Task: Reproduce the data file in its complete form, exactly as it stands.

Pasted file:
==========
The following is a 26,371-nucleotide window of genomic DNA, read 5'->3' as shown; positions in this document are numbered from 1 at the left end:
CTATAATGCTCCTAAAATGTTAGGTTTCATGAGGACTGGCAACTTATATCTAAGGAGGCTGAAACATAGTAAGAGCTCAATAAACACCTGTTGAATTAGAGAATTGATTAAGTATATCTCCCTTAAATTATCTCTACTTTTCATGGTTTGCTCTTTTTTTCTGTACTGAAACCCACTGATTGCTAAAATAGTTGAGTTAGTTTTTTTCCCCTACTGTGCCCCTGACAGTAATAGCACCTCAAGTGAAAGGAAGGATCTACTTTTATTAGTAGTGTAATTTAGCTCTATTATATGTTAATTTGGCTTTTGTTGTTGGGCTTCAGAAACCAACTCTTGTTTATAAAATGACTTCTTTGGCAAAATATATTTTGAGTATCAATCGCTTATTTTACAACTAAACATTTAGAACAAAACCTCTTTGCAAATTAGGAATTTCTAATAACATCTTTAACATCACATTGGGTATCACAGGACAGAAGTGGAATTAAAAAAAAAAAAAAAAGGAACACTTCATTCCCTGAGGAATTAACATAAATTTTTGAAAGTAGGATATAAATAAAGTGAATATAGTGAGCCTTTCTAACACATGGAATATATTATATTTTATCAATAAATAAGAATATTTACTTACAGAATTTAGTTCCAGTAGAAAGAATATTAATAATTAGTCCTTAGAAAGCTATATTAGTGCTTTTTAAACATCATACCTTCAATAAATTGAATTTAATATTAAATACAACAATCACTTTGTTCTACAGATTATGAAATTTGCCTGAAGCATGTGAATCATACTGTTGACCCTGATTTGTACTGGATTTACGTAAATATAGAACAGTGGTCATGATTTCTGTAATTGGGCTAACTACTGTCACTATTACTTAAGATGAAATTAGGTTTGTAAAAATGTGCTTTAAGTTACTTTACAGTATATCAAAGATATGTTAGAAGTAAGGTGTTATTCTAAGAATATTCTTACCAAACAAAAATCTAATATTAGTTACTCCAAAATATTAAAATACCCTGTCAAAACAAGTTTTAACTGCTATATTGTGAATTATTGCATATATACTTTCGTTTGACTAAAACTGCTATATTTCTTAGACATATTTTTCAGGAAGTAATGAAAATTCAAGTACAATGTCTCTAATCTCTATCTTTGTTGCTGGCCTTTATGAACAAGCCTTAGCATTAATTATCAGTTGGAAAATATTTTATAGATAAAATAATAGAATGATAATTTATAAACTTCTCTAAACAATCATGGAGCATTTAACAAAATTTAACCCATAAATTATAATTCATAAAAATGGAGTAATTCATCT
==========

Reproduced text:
The following is a 26,371-nucleotide window of genomic DNA, read 5'->3' as shown; positions in this document are numbered from 1 at the left end:
CTATAATGCTCCTAAAATGTTAGGTTTCATGAGGACTGGCAACTTATATCTAAGGAGGCTGAAACATAGTAAGAGCTCAATAAACACCTGTTGAATTAGAGAATTGATTAAGTATATCTCCCTTAAATTATCTCTACTTTTCATGGTTTGCTCTTTTTTTCTGTACTGAAACCCACTGATTGCTAAAATAGTTGAGTTAGTTTTTTTCCCCTACTGTGCCCCTGACAGTAATAGCACCTCAAGTGAAAGGAAGGATCTACTTTTATTAGTAGTGTAATTTAGCTCTATTATATGTTAATTTGGCTTTTGTTGTTGGGCTTCAGAAACCAACTCTTGTTTATAAAATGACTTCTTTGGCAAAATATATTTTGAGTATCAATCGCTTATTTTACAACTAAACATTTAGAACAAAACCTCTTTGCAAATTAGGAATTTCTAATAACATCTTTAACATCACATTGGGTATCACAGGACAGAAGTGGAATTAAAAAAAAAAAAAAAAGGAACACTTCATTCCCTGAGGAATTAACATAAATTTTTGAAAGTAGGATATAAATAAAGTGAATATAGTGAGCCTTTCTAACACATGGAATATATTATATTTTATCAATAAATAAGAATATTTACTTACAGAATTTAGTTCCAGTAGAAAGAATATTAATAATTAGTCCTTAGAAAGCTATATTAGTGCTTTTTAAACATCATACCTTCAATAAATTGAATTTAATATTAAATACAACAATCACTTTGTTCTACAGATTATGAAATTTGCCTGAAGCATGTGAATCATACTGTTGACCCTGATTTGTACTGGATTTACGTAAATATAGAACAGTGGTCATGATTTCTGTAATTGGGCTAACTACTGTCACTATTACTTAAGATGAAATTAGGTTTGTAAAAATGTGCTTTAAGTTACTTTACAGTATATCAAAGATATGTTAGAAGTAAGGTGTTATTCTAAGAATATTCTTACCAAACAAAAATCTAATATTAGTTACTCCAAAATATTAAAATACCCTGTCAAAACAAGTTTTAACTGCTATATTGTGAATTATTGCATATATACTTTCGTTTGACTAAAACTGCTATATTTCTTAGACATATTTTTCAGGAAGTAATGAAAATTCAAGTACAATGTCTCTAATCTCTATCTTTGTTGCTGGCCTTTATGAACAAGCCTTAGCATTAATTATCAGTTGGAAAATATTTTATAGATAAAATAATAGAATGATAATTTATAAACTTCTCTAAACAATCATGGAGCATTTAACAAAATTTAACCCATAAATTATAATTCATAAAAATGGAGTAATTCATCT